Spring 2011 - 61895 - PA384C - Public Management
|Instructor(s):|| Evans, Angela
|Day & Time:||W 9:00 - 12:00 pm|
|Waitlist Information:||For LBJ Students: UT Waitlist Information|
This course provides substantive instruction in administrative policymaking and implementation. It is usually taken during the first year. Students are introduced to the role and method of administration in meeting policy expectations, resolving issues, responding to new requirements, and evaluating performance. The course covers the following topics: organization structure and bureaucracy, management issues and processes, managerial psychology, managing diversity, leadership, strategic planning, interorganizational relations, administrative law, human resource management, labor relations, personnel administration, performance measurement, program evaluation, information management, and ethics of public service. Each section of the course uses a different aspect of public administration or public management to emphasize these topics. The objectives of the course are achieved by using case studies, simulation exercises, class visitors, and practical exercises which complement the assigned readings and class discussions.
This is an exciting time to be in leadership roles in public institutions and to manage the implementation and oversight of critical public policies. The practice and study of public administration are undergoing profound changes, as policies become more complex, their implementation more consequential, and their constituencies more diverse.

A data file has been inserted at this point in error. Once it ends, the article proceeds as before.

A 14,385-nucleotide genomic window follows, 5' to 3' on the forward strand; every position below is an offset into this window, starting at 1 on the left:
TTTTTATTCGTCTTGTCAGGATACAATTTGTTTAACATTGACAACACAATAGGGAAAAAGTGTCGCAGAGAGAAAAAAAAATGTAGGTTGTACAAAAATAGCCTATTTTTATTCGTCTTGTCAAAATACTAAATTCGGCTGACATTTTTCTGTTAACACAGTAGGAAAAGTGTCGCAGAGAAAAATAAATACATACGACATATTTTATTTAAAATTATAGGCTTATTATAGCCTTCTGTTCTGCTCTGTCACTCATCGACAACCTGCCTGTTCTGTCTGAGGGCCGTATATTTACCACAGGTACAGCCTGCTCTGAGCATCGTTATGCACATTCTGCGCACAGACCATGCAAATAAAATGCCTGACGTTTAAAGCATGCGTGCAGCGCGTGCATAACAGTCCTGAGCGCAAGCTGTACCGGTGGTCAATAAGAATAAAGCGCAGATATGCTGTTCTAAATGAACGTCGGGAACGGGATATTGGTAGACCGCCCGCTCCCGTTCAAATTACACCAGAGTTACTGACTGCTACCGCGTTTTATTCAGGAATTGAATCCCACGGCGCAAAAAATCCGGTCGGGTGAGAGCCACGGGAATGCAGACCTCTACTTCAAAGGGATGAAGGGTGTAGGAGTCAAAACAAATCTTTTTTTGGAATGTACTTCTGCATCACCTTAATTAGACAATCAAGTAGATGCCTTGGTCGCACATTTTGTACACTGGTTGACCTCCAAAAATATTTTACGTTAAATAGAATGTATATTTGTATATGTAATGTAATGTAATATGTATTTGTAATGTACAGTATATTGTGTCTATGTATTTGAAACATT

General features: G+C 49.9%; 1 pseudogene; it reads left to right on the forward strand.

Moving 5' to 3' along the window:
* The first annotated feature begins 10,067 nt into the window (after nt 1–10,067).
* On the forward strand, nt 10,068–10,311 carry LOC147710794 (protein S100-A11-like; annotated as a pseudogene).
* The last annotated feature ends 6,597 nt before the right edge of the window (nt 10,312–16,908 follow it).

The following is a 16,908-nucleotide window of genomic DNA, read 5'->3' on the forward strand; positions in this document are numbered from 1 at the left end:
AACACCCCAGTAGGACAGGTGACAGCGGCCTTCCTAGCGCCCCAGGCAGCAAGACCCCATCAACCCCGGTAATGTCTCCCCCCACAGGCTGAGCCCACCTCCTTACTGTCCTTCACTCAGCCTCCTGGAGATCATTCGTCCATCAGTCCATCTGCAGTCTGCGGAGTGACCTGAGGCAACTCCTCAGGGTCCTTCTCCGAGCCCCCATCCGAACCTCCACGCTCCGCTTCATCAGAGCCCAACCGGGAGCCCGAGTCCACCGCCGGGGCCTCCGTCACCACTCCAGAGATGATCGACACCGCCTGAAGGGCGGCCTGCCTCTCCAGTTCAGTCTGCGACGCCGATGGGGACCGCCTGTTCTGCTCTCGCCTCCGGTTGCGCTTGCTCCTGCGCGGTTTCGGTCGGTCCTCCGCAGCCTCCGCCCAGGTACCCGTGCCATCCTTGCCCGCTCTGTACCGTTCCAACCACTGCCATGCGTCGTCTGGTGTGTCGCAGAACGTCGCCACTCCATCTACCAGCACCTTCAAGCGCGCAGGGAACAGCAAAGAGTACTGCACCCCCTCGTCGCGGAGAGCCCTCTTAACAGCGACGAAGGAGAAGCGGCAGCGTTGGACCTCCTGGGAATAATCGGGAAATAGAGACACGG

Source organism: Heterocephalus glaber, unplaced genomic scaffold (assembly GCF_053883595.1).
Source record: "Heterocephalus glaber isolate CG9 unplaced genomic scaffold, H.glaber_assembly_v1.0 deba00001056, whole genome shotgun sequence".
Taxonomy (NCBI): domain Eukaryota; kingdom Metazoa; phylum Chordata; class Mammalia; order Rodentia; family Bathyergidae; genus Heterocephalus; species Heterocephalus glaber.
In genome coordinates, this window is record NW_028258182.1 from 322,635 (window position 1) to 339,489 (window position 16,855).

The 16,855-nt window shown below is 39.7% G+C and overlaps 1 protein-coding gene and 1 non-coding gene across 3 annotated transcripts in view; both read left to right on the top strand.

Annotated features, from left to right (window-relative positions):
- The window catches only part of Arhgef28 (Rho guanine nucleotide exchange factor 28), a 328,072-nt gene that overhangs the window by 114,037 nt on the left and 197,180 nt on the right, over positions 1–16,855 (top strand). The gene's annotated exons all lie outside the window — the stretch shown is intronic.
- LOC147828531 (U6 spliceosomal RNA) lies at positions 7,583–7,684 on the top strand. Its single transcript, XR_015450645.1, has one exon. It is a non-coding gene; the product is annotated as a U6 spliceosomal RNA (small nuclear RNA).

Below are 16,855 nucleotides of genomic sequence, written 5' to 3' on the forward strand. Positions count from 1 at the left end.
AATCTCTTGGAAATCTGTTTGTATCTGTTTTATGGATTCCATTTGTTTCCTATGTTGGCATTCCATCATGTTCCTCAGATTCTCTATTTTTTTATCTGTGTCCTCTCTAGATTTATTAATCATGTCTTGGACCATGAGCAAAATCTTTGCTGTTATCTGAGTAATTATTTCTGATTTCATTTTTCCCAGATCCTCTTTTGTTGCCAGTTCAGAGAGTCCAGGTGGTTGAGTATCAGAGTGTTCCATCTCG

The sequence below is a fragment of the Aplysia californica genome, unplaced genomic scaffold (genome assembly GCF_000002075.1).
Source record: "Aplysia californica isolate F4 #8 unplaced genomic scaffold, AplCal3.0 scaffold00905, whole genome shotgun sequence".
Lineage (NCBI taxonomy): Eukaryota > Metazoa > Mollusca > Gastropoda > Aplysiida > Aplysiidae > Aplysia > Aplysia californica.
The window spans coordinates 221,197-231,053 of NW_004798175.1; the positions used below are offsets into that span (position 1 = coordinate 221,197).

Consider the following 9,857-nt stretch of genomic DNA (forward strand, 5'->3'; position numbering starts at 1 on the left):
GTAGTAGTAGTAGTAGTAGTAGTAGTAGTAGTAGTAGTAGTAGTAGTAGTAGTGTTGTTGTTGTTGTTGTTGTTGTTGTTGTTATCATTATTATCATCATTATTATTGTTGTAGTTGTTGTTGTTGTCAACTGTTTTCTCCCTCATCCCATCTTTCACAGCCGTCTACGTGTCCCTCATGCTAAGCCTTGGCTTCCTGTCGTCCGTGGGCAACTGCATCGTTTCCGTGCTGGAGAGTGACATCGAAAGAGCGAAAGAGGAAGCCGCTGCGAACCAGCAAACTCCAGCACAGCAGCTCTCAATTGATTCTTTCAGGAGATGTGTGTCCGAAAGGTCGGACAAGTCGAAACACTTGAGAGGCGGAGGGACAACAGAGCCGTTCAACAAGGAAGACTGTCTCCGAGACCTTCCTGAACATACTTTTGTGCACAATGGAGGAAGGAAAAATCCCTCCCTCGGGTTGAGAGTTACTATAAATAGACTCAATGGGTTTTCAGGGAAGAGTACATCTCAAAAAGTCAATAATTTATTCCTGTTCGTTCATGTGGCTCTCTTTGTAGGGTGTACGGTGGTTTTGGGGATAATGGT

Public managers continue to execute their traditional responsibilities of policy formulation, implementation, oversight, and evaluation. But, increasingly, governments are called upon to be efficient and transparent in their operations and to serve as catalysts for—rather than actual deliverers, redistributors, or regulators of—goods, services, and opportunities affecting their citizens. As such, the responsibilities of public managers are shifting increasingly to managing more dynamic, integrated, and collaborative organizations.
This course is designed to integrate the theories of management and the experiences of those who have managed, to help students develop skills and insights necessary to lead and manage public organizations and to use common sense when managing and leading.
The course requires extensive reading to prepare for class and a very high level of participation in class. Student assessment will be based upon: several 2-3 page memoranda analyzing various management challenges; an on-the-spot exercise to develop the skill of briefing a superior on problems and how to solve them; a memorandum outlining a management problem and options for addressing that problem; a one 15-20 page report (based upon the management problem identified in the memorandum); and class participation. There is no final examination.